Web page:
Size Walk. What’s big? What’s small? What’s short? What’s tall? This walk asks students to examine the different heights of things in the playground. First encourage students to walk the schoolyard and identify things they believe are “small,” “medium,” and “large”. They can create a list as they go. (Young students can make a sketch or write single words down—or you can keep the activity oral by asking each student to identify one small, one medium and one large object.) Don’t give them much more direction ahead of time. To follow up, ask students to review/share their lists. What did they put into each category? How did they decide? To extend the activity, have students actually measure the heights of the different schoolyard items they have listed. They can first use a non-standard unit of measurement of their choosing (pencil, arm, shoe length etc.) and then they could practice with standard units measurement. They will have to estimate those super tall objects! Anomalies/Sense Of Wonder. Challenge students’ classifications by naming some very small items or very large—do the categories still apply? What additional categories would they include to incorporate these new items? What items would fit into multiple categories? (e.g. do any items change size?) Change the perspective! Ask: if we aren’t doing this activity as humans but as, say, a dinosaur, how do our classifications of small, medium, large change?

Stride Walk. Begin by asking students if they know what “a stride” is or what it means “to stride”. (Dictionary definition: “to stride” means to walk with quick, long steps. “A stride” is a long step taken walking or running.) Find a suitable place outside to have fun with striding! Students can be asked to measure what their personal (typical) stride is when walking fast, when jogging, and when sprinting. They can figure out how best to complete this task with a partner. Reflection:  How is a walk different when on goes slowly and one strides?  What is gained?  What is lost? Metaphor: Walking metaphors are used a lot in everyday language. Challenge students to identify one and explain its meaning. Suggest students don’t do this assignment with too many distractions, though, as it could put them off their stride. (Examples: to walk through a document/plan/process; to be on uneven ground; to lose your way etc.) Create a metaphor collection somewhere in the classroom/school as students share their answers. Encourage students to add to it. Chew it! There is a brand of gum called “Stride”. Have they tried it? What feeling or idea does this company want to evoke with this brand name? Is it a good name for a brand of gum? Why/why not?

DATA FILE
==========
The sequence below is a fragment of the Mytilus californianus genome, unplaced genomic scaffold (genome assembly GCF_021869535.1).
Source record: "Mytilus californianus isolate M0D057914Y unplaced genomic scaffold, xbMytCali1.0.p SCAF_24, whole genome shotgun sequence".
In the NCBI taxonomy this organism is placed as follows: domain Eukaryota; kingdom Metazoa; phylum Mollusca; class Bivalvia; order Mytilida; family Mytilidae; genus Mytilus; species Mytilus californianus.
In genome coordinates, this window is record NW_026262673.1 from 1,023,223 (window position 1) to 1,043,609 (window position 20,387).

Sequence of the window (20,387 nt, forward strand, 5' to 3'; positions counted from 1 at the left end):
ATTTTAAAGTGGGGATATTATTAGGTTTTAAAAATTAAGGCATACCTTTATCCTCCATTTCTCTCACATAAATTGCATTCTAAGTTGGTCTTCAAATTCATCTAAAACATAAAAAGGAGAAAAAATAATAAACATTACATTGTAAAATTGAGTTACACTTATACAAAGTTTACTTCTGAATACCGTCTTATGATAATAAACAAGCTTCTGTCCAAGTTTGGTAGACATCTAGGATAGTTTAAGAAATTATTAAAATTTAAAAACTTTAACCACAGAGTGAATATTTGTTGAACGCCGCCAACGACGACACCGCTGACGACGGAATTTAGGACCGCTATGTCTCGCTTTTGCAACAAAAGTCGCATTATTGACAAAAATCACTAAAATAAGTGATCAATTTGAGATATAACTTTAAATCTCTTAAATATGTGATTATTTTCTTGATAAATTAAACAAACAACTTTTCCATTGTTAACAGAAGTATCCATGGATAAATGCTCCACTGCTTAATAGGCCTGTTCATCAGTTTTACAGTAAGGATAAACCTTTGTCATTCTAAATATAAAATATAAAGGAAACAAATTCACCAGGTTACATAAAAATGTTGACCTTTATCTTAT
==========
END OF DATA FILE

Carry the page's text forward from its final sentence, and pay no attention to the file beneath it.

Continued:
Habitat Walk. Remind students that the schoolyard is a habitat for many creatures and plants. In order to survive, an animal needs five things: food, water, shelter, air, and (for animals) a place to raise its young. On this walk, ask students to investigate this question: Does this place have each of these elements in adequate supply? Students should try to find evidence of each of the 5 requirements for life. Sense of Agency: Ask students: How do you think the playground could be changed to make survival easier for animals? What are your recommendations? Have them write a letter to the principal about the changes they would like to see that would make the life of one of the neighbourhood creatures easier or that would support more plant life. (Kid-friendly internet site on habitats here. )